The conversation is a tad morbid perhaps but just sorta par for the course for us. I remind him that when people ask me to write songs for them, they usually don't turn out so much in the subject's favor. He doesn't care and wants a song for himself. I acquiesce.

Fall 2007
Earlier that year I finally managed to get my pull myself together enough to get my butt out of CA. I'd spent two months - February and March - betwixt San Antonio and Austin helping a friend through bone marrow transplant. This provided me the seed money to get out of California and, as of that May, I've started another chapter now in the Philadelphia area.

After struggling with the lyrics for months, Myke's song "Leo's Lullabye" is finished. It's a bittersweet tune - trying to capture the essence of both of us being naive dreamers with worlds in our heads and stars in our eyes and ending with the our realities splitting us apart.

I send him a link. He sends me thanks.

Over the next couple of years we'd chat every so often - pretty randomly. On several occasions Myke mentioned the desire to leave Oberlin and start a new life, a new chapter for himself. The reasons vary: job dissatisfaction, lover dissatisfaction, health care dissatisfaction, etc. I invite him to try out Philly and he sounds interested but he never visits.

A couple of times I mention the desire to return to Cleveland and Oberlin to visit and/or gig. But I'm still unbelievably broke and nothing ever pans out.

June 16th, 2010
Myke's body is found in the front yard of the home he shared with his father. It's first suspected that their dogs attacked him and/or that he died of a heart attack out of fright. An investigation is started but I never hear the results.

There's a memorial for him but I can't attend, of course. I'm too poor and can't afford to lose work nor get myself to Ohio.

It's now been eleven years since we met and at least ten since I've seen him last - since I'd seen him period. We never reconnected in person. I never got to see the person he grew into. And by all rights he grew into someone spectacular who found his place and touched many lives.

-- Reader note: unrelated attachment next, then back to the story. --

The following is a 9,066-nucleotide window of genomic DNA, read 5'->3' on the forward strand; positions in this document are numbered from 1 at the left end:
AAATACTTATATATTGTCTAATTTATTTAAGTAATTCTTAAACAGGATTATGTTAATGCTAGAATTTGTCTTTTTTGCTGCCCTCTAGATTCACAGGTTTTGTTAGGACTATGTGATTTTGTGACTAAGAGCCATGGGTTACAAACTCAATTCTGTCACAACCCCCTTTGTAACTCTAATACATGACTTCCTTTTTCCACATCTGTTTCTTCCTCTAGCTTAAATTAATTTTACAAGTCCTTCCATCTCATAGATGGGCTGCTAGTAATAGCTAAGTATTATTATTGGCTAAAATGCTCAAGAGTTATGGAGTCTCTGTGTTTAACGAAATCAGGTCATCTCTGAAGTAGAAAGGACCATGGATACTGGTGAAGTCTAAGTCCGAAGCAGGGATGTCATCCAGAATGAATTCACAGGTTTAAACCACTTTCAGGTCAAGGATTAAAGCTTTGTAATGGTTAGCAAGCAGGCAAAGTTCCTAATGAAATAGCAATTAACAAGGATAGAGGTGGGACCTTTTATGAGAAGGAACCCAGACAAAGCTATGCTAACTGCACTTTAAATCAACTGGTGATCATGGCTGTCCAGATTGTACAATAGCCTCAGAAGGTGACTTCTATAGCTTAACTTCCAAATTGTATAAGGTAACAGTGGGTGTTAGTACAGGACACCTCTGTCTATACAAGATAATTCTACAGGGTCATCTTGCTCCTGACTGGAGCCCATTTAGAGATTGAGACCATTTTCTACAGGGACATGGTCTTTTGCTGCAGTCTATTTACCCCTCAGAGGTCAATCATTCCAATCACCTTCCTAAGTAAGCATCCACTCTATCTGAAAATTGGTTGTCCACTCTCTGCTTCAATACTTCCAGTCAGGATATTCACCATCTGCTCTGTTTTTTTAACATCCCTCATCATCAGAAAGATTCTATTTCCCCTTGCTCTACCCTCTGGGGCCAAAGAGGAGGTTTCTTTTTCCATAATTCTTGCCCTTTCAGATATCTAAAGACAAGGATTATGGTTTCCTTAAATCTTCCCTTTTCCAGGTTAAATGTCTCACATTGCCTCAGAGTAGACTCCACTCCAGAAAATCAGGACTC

Life is short. Life is unexpected. Love who you love and make sure they know.

Thursday, February 23, 2012

[ BtS ] The "tattered hat" Years

[ I'm gonna hit the rest of the tattered hat tunes in one post. They were all written so long ago that it's hard to remember enough details to really devote single posts for each. ]

My foray into a sort of bluegrass feel. I had a patter-esque song in mind - something rather dark and cynical. I wrote most of it pretty quickly and even to this day I'm pretty happy with it. I don't play it much 'cuz it's effing FAST. Whew. Jon and I performed this on my senior recital at about twice the tempo of the recording. DA-A-A-AMN.

The chorus was originally supposed to be "Hallelujah, God is dead again!" - commenting more about religion and how it starts to eat itself. In particular, of course, Christianity - how God becomes dogma and cant, then lost... Jon and Chris, however, didn't feel comfortable with them. Although I think the lyric packed a bit more punch, I decided it wasn't enough of a point to fight about so I switched it up.

The guitar solo was a fun little section to write. I really wanted the chord pattern to go somewhere else and decided that B-7b5 would be PERFECT. Construction-wise I'm actually rather pleased with myself.

The best part of the whole is story is that we must have done a bazillion takes on that guitar solo. One after another, Jon was just NEVER happy with any of them. One day, as Chuck and James were loading stuff in to the studio, we decided to let him warm up on the solo. Luckily we hit record! Chris and I looked at each other and smiled, "that's it!"